The proposed research seeks to characterise how biodiversity and ecosystem-functioning of whole communities will be altered by ocean acidification. In the early stages of community succession (after 2, 4 and 9 months) we found that recruitment greatly differed between the reference sites, where a highly diverse macroalgae community developed, and the elevated-CO2 site where communities were locked in degraded early successional stages. This community shift was accompanied by reduced rates of gross primary production and calcification in comparison to the reference site. The same patterns persisted into the later stages of succession (18 and 24 months), with the communities showing a major divergence between the sites, and community production beginning to show a greater difference (reference-CO2 sites showed enhanced gross primary production). Overall, this suggests that community development during ocean acidification may be slowed, requiring more time to reach their climax communities, with the suggestion that they won’t provide the same ecosystem functions as present-day communities.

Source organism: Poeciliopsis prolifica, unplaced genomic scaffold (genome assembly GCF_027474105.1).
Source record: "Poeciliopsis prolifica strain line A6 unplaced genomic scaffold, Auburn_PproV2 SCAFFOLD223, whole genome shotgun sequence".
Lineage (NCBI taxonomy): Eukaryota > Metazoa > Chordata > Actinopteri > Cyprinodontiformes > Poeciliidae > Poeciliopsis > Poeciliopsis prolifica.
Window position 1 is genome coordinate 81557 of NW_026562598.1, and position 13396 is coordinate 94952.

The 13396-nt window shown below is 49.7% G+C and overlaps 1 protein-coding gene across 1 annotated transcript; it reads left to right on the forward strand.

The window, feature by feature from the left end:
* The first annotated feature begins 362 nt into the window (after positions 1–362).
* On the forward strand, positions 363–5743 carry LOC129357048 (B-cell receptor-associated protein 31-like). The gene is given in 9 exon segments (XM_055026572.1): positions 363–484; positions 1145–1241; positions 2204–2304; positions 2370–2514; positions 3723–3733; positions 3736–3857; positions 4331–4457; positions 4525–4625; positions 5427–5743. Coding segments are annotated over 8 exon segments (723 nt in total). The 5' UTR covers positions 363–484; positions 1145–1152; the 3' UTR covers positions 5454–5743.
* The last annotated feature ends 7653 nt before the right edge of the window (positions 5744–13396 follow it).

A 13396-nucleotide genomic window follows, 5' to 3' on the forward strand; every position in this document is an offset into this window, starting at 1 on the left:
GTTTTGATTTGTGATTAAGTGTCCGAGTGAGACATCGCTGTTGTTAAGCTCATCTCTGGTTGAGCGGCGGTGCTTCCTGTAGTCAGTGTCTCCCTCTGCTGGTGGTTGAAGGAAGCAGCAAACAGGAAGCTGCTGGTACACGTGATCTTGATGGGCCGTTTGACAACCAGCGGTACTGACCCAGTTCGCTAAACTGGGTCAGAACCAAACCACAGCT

In order to acquire a more comprehensive assessment of the changes in biodiversity over time, the DNA sequenced for the community meta-barcoding will be used to characterise the entire communities. As well as ascertaining whether biodiversity patterns are similar between micro- and macro-organisms, the findings will help improve our understanding and elucidate the patterns that are responsible for driving reduced biodiversity and abundance.
All aspects of the experiment have been completed, however, the sequencing for 16S has not yet been completed. The DNA samples required for this have already been extracted and checked, but could be not invoiced for sequencing within the academic year (FY 2019-2020). Therefore, this will be completed within the current academic year (FY 2020-2021). Following this, the only remaining task is the analysis and publication writing.